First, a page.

From a corporate thriller and historical anti-novel to a take on the tumultuous marriage ‘market’ and explorations of the underbelly of urban life, these South India-based debut novelists made 2014 their launchpad year. We catch up with them as they move beyond their first books
Tying the knot
A self-confessed ‘class clown’, Itisha Peerbhoy is a well-known online personality, courtesy her ‘audacious’ blog. With most of her anecdotes coming from daily life, much of the material for her novel comes from her own life. “My protagonist’s awkwardness is from my experiences visiting family in Delhi,” she says. “I used to dread it as I’d always be taken apart,” she elaborates. Inspiration came from the experiences of single girlfriends. “As Jane Austen said, marriage is a serious business, and that’s true today. I wrote a book that is a commentary on something that happens, I did not write it to give advice,” she says. Currently working on a new novel, that ‘moves away’ from the first, she confesses that she’s finding it harder. “You become self-conscious. I’m working on it though,” she signs off.
The dark side
Written while ‘hiding out in Goa’, A Bad Character was four years in the making. But when it came to finding a publisher, the process was swift and phenomenally successful. London-based literary agent David Godwin snapped up the manuscript as soon as it was finished and Knopf, a New York publishing house, made an offer almost immediately. Rights with Cape in the UK and Penguin in India followed soon after, with a French translation forthcoming. A novel that explores the dangerous cocktail of love, alcohol and drugs evokes a dark picture of Delhi, Deepti Kapoor’s home for over 10 years. Before moving to Goa, she learned the city inside out. “I was always curious. I met a guy who introduced me to another side of the city.” she elaborates. With the phenomenal success of her debut, she’s already 20,000 words into her second novel.
Small town chaos
Having garnered rave reviews from publications like The Guardian and The Spectator, Mahesh Rao’s The Smoke Is Rising takes one on a trip around small-town India, describing its customs and its people, humorously exposing its drawbacks and shortcomings. “Living in Mysore, the spirit of RK Narayan never seems to be far, and I began to wonder what Malgudi would look like if it were to appear in a novel today. That was how the idea of a book about a smaller Indian city first came to life; then it developed into a novel set in Mysore,” shares Rao about his debut novel.
Entitled One Point Two Billion, his collection of short stories, which he wrote while waiting for his book to be published, is due to release in October. Each chapter is set in a different Indian state and plots move from a preacher woman making an unexpected appearance in rural Punjab to the troubles of a young wrestler in a UP akhara. “I was experimenting with different styles and voices, trying to encounter disparate worlds, so there’s a lot of variety within the collection,” he reveals.
A 30-year working life provided rich inspiration for RV Raman to pen corporate thriller, Fraudster. “The plot here is driven by business,” Chennai-based Raman begins. While comparisons to veteran thriller writer John Grisham are inevitable, Raman’s writing is more inspired by the older canon of crime writing. “I find Grisham’s style very intense. I see my writing more in the vein of authors like Agatha Christie,” he explains. Fraudster is a series of murders linked to far-reaching corruption in the banking world. “I’ve honed in on malpractice, but the subliminal message is about integrity” he says, elaborating, “I teach at IIMs and see that youngsters find it difficult to navigate corporate life. There are many temptations and it’s so fast-paced.” Raman is hoping his next thriller, inspired by the politics of the Indian stock market to completed this year and published in 2016.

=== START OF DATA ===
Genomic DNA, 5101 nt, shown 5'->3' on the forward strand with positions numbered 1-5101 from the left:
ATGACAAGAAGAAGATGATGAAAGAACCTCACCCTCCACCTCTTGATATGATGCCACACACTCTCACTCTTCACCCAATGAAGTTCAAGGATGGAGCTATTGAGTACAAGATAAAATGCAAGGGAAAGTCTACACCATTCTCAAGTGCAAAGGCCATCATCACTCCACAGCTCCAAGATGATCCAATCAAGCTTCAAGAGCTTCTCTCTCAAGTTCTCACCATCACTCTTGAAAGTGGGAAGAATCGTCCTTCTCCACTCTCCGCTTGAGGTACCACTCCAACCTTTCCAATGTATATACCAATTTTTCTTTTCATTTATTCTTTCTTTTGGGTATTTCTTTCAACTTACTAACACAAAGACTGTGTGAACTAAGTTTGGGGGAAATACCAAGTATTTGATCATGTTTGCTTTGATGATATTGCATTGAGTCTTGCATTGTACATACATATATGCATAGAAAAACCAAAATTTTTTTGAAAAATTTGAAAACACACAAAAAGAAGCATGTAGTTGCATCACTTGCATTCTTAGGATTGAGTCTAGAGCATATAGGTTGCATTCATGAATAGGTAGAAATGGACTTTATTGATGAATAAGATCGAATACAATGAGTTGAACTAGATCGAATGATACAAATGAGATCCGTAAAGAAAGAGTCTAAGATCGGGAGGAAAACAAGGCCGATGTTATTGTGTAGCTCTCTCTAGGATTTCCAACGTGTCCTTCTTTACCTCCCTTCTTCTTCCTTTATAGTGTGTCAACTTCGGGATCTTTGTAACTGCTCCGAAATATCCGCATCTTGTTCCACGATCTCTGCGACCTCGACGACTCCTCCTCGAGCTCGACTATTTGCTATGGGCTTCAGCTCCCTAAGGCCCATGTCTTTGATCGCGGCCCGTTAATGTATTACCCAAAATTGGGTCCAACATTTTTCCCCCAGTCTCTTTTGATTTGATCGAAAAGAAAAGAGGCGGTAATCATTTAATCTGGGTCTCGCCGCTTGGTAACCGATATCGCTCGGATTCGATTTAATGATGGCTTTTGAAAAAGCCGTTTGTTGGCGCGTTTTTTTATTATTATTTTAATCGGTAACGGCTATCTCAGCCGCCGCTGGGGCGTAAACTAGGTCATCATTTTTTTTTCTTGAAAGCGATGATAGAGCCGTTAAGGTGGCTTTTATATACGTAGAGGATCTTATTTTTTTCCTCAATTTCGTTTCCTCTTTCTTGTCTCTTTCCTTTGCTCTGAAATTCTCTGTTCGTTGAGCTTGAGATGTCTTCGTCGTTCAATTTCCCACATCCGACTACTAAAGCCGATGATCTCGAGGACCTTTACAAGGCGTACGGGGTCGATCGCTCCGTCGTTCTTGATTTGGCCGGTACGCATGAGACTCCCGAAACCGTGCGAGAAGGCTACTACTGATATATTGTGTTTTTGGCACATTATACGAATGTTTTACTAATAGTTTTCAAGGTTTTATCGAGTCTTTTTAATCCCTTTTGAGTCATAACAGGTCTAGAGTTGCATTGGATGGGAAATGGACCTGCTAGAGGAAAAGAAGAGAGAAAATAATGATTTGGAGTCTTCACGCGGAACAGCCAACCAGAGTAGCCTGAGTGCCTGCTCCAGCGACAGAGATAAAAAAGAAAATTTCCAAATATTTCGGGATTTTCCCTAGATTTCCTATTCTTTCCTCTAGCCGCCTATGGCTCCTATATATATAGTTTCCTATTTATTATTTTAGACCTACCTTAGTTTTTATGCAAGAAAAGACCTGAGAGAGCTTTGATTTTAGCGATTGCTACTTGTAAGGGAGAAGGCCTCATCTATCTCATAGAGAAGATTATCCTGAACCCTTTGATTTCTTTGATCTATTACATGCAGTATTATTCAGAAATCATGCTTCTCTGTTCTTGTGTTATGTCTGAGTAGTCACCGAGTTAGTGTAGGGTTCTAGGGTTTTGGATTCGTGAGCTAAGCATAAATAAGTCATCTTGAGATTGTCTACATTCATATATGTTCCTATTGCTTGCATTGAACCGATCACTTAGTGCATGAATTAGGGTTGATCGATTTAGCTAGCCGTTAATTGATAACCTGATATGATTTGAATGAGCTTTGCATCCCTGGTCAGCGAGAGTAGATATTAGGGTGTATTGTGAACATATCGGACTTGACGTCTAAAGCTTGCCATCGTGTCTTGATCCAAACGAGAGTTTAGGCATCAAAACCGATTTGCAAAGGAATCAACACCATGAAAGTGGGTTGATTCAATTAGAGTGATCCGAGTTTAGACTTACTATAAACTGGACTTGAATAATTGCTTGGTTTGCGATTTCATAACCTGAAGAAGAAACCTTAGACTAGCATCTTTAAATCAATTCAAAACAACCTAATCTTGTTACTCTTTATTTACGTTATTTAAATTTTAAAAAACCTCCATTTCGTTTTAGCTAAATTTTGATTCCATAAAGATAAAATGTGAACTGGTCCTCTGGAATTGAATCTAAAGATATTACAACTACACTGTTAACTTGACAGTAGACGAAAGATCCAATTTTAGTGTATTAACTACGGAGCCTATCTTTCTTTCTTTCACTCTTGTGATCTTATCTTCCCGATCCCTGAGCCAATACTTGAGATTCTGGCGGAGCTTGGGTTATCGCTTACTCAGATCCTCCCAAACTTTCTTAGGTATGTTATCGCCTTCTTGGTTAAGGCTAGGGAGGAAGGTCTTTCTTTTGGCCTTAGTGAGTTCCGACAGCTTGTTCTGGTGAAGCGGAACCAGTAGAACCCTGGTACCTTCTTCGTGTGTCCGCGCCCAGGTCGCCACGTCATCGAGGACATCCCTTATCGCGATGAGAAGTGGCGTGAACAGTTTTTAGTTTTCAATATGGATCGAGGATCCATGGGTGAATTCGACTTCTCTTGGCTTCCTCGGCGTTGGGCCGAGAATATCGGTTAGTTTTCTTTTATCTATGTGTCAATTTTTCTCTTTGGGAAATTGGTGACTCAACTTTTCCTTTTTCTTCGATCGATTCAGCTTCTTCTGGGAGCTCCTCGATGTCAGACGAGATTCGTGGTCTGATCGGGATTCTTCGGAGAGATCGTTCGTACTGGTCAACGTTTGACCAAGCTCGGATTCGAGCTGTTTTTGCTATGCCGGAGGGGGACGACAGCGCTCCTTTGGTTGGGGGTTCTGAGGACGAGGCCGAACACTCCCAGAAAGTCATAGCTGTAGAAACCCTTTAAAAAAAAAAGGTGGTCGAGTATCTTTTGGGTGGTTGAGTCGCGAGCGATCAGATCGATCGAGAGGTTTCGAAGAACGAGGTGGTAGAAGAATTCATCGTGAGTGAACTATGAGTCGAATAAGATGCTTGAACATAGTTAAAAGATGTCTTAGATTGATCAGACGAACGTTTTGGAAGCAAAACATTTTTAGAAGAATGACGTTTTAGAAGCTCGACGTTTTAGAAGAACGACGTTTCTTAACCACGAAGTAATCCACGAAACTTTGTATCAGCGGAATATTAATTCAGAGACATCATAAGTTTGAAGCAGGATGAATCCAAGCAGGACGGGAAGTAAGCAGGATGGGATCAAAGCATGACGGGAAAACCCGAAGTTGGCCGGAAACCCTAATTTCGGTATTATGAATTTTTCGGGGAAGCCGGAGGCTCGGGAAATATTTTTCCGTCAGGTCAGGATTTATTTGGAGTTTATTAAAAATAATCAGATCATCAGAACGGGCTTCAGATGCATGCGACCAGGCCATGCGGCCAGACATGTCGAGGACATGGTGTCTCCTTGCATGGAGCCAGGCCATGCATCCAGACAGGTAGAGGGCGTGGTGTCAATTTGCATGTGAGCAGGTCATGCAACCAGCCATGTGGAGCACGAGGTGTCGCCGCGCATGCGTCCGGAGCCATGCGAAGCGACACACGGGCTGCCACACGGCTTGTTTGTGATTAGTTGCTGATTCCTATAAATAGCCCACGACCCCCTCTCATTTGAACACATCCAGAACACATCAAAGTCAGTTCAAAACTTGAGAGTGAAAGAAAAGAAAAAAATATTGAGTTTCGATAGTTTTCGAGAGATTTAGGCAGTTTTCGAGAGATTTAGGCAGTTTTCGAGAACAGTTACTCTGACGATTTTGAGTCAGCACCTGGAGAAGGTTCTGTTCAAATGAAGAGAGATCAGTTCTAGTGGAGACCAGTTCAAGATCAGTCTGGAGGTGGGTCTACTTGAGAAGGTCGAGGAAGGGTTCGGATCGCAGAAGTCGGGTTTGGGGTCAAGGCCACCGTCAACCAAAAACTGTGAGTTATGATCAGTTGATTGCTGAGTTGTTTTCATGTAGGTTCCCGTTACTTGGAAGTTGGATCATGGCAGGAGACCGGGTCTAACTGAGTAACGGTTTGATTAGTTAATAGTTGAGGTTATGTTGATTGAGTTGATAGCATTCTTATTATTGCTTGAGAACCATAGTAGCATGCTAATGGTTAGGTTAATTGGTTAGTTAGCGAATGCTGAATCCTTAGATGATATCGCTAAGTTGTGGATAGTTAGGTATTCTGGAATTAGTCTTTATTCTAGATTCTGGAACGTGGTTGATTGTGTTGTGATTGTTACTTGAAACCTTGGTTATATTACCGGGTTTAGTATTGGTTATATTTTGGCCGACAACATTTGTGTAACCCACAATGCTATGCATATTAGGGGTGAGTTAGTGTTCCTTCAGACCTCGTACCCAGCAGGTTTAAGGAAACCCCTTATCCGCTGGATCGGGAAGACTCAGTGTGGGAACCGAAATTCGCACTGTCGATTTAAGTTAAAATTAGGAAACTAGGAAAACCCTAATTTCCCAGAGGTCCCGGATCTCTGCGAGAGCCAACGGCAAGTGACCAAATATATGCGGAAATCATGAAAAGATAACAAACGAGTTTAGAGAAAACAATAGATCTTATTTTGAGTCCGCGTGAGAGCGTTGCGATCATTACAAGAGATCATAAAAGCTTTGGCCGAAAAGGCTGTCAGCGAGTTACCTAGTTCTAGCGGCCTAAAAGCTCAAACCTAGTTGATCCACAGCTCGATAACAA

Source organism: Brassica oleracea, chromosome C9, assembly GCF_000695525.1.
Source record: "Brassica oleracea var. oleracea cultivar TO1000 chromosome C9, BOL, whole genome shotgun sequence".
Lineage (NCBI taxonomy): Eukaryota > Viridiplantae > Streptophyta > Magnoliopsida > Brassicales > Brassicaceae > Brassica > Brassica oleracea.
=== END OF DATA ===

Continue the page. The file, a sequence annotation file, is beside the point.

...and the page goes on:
A book that has been described as an anti novel, Meena Kandasamy’s debut treads the line between fiction and history in its portrayal of the Kilvenmani massacre. Talking about her journey towards Gypsy Goddess she says, “You need that time away, the access to libraries, and to just work on one’s writing,” she shares. Lightly poking fun at the predictability of the debut novelist in Gypsy Goddess, Kandasamy elaborates, “When you filter out all the autobiography-masquerading-as-novels, and all the workshop-style made-to-order novels, what remains of the work of first time novelists in India today? They are not as spectacular as they should be.” Working on her second novel, she hasn’t let the rave reviews and accolades go to her head. “Right now, I’m focussing on a translation of Thirukkural’s love couplets into English,” she shares.
All things nice
In an inversion of the usual publishing process, Archit Taneja’s novel emerged out of a creative writing camp held by publisher Duckbill. “The characters came alive and I would come home from the office and write every day, from midnight until 3 am,” he recalls. Part of the joy of writing for young people has been the chance to interact with his fans at festivals like Bookaroo. “It’s important to communicate with kids,” he says, elaborating, “Publishers are adults, reviewers are adults… but wouldn’t it be great to find out what kids think?” In his own work, the dialogue between his child characters is fluid, one of the most difficult things to achieve in a book that needs to reach out to early readers.While he’s currently working on a sequel, he’s got plans to branch out into the fantasy genre and writing ‘a really cheesy young adult romance’.